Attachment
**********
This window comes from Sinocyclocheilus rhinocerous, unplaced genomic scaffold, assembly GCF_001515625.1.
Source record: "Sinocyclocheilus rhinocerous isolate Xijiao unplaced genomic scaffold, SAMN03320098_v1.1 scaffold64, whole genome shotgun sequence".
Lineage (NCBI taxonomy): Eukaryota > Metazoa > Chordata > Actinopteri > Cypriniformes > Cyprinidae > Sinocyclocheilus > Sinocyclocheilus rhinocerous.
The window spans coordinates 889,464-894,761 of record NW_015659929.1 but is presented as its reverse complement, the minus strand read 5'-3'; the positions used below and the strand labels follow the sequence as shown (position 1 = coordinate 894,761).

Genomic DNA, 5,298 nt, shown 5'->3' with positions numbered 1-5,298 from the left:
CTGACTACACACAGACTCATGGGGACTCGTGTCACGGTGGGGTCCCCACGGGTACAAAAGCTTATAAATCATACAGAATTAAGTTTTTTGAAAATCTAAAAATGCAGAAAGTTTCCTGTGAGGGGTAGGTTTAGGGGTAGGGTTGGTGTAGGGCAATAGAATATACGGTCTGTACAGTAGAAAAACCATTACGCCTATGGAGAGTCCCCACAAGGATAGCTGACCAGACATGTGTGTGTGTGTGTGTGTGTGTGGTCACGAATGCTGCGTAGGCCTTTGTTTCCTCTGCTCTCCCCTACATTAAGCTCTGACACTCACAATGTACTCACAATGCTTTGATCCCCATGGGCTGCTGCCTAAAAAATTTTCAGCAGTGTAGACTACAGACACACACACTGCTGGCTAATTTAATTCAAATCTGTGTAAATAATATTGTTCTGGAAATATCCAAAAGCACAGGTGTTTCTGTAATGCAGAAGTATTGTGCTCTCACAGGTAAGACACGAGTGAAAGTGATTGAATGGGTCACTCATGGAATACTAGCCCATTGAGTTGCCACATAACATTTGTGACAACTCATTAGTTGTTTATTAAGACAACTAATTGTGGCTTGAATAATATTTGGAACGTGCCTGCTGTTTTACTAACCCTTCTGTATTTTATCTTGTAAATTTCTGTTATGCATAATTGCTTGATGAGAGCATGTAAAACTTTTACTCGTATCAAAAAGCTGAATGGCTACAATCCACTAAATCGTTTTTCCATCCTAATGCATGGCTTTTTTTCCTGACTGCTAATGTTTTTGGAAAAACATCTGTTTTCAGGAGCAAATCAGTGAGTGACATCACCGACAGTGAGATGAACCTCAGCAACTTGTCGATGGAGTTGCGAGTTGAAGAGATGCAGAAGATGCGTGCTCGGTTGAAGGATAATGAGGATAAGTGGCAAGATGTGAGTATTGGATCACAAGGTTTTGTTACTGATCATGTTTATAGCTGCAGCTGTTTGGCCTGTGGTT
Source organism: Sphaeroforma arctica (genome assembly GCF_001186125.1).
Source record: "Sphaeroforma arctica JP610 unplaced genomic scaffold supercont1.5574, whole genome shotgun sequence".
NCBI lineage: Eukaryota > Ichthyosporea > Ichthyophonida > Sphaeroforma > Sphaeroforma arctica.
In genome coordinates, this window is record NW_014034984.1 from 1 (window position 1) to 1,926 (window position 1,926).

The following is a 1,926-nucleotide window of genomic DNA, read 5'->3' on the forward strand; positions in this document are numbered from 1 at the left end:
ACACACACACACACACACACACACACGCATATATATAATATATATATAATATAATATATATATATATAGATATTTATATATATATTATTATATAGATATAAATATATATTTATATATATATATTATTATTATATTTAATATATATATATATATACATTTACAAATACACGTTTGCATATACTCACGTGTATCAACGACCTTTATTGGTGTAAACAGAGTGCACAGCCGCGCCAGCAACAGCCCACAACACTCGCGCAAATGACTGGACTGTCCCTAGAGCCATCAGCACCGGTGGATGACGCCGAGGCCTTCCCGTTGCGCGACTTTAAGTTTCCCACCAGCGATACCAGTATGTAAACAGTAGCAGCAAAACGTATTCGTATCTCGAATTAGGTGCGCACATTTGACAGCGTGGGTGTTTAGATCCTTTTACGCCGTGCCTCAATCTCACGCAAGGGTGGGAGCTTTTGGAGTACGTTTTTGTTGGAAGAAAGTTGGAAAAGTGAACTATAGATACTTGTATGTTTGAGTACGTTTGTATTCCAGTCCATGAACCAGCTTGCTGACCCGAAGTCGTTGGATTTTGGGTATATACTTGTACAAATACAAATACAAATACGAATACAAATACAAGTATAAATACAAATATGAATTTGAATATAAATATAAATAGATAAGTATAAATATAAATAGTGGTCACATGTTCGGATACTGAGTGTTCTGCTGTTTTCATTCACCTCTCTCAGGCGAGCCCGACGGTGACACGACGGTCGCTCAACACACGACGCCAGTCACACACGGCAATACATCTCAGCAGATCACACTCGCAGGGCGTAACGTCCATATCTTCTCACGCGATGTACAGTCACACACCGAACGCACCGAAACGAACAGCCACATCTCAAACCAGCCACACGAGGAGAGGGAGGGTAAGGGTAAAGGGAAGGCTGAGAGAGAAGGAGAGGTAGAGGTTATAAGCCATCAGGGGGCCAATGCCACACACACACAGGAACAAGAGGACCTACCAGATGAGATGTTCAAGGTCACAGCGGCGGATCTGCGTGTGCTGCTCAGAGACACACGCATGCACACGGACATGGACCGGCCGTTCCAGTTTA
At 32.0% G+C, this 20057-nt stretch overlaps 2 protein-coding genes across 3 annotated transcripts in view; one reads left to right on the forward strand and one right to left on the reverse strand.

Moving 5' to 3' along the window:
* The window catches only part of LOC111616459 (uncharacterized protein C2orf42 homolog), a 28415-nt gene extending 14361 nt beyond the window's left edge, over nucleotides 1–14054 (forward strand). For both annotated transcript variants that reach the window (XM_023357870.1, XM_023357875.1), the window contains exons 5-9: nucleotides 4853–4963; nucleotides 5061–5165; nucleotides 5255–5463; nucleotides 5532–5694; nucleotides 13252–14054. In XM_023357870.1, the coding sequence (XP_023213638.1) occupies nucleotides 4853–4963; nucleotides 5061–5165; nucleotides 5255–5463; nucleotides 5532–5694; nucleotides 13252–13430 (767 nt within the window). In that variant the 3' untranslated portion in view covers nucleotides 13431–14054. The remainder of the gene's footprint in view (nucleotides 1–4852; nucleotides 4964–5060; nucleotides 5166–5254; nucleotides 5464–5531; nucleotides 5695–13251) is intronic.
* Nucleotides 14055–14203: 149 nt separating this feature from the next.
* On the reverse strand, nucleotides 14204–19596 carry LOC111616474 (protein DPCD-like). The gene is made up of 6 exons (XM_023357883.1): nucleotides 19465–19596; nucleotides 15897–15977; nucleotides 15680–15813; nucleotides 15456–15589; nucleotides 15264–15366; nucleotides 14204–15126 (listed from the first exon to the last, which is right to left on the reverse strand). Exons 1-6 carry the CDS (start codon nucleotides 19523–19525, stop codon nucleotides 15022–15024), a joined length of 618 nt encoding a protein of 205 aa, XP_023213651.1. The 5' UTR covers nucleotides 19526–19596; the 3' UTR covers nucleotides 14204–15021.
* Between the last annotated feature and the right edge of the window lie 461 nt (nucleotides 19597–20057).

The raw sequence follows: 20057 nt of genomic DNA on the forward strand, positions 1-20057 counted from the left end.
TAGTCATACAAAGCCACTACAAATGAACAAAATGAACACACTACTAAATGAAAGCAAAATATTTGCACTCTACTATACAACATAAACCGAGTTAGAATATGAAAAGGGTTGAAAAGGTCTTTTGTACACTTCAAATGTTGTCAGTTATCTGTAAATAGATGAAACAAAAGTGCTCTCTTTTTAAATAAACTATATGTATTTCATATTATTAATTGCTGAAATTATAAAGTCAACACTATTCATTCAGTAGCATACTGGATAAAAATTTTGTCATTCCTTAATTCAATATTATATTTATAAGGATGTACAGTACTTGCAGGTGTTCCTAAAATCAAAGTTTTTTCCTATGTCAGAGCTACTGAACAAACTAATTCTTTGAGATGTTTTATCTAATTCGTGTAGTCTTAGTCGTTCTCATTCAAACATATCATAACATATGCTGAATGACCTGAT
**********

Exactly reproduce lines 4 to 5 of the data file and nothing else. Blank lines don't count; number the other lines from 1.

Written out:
The window spans coordinates 889,464-894,761 of record NW_015659929.1 but is presented as its reverse complement, the minus strand read 5'-3'; the positions used below and the strand labels follow the sequence as shown (position 1 = coordinate 894,761).

Genomic DNA, 5,298 nt, shown 5'->3' with positions numbered 1-5,298 from the left: